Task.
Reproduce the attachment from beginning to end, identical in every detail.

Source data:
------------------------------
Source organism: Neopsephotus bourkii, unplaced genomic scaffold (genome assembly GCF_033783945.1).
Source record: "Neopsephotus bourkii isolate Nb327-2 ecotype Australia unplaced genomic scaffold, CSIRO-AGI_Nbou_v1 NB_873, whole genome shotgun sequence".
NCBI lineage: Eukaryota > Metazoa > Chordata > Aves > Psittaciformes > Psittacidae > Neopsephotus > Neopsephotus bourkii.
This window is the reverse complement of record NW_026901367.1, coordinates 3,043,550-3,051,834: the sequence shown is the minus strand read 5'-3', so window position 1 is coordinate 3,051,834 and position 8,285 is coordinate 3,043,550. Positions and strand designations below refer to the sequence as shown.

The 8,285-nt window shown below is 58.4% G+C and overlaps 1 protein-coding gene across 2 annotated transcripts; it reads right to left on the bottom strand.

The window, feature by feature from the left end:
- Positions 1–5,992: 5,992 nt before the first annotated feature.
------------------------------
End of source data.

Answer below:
Source organism: Neopsephotus bourkii, unplaced genomic scaffold (genome assembly GCF_033783945.1).
Source record: "Neopsephotus bourkii isolate Nb327-2 ecotype Australia unplaced genomic scaffold, CSIRO-AGI_Nbou_v1 NB_873, whole genome shotgun sequence".
NCBI lineage: Eukaryota > Metazoa > Chordata > Aves > Psittaciformes > Psittacidae > Neopsephotus > Neopsephotus bourkii.
This window is the reverse complement of record NW_026901367.1, coordinates 3,043,550-3,051,834: the sequence shown is the minus strand read 5'-3', so window position 1 is coordinate 3,051,834 and position 8,285 is coordinate 3,043,550. Positions and strand designations below refer to the sequence as shown.

The 8,285-nt window shown below is 58.4% G+C and overlaps 1 protein-coding gene across 2 annotated transcripts; it reads right to left on the bottom strand.

The window, feature by feature from the left end:
- Positions 1–5,992: 5,992 nt before the first annotated feature.